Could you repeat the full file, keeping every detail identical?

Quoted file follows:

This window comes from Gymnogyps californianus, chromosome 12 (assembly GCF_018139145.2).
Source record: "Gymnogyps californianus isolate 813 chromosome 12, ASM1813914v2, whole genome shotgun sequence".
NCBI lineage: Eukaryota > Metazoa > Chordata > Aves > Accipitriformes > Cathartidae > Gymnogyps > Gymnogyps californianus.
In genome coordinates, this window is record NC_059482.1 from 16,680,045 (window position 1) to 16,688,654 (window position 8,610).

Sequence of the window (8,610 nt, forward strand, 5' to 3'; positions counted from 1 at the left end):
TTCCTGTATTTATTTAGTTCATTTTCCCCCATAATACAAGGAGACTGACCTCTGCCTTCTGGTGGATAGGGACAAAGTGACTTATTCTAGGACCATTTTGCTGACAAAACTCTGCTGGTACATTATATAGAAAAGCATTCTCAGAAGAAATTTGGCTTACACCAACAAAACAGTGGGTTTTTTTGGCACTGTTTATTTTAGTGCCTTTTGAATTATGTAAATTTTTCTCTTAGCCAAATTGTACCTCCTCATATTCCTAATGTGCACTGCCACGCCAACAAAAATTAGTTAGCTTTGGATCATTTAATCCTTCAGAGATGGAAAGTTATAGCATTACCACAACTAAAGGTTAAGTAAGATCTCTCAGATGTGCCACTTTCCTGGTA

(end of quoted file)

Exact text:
This window comes from Gymnogyps californianus, chromosome 12 (assembly GCF_018139145.2).
Source record: "Gymnogyps californianus isolate 813 chromosome 12, ASM1813914v2, whole genome shotgun sequence".
NCBI lineage: Eukaryota > Metazoa > Chordata > Aves > Accipitriformes > Cathartidae > Gymnogyps > Gymnogyps californianus.
In genome coordinates, this window is record NC_059482.1 from 16,680,045 (window position 1) to 16,688,654 (window position 8,610).

Sequence of the window (8,610 nt, forward strand, 5' to 3'; positions counted from 1 at the left end):
TTCCTGTATTTATTTAGTTCATTTTCCCCCATAATACAAGGAGACTGACCTCTGCCTTCTGGTGGATAGGGACAAAGTGACTTATTCTAGGACCATTTTGCTGACAAAACTCTGCTGGTACATTATATAGAAAAGCATTCTCAGAAGAAATTTGGCTTACACCAACAAAACAGTGGGTTTTTTTGGCACTGTTTATTTTAGTGCCTTTTGAATTATGTAAATTTTTCTCTTAGCCAAATTGTACCTCCTCATATTCCTAATGTGCACTGCCACGCCAACAAAAATTAGTTAGCTTTGGATCATTTAATCCTTCAGAGATGGAAAGTTATAGCATTACCACAACTAAAGGTTAAGTAAGATCTCTCAGATGTGCCACTTTCCTGGTA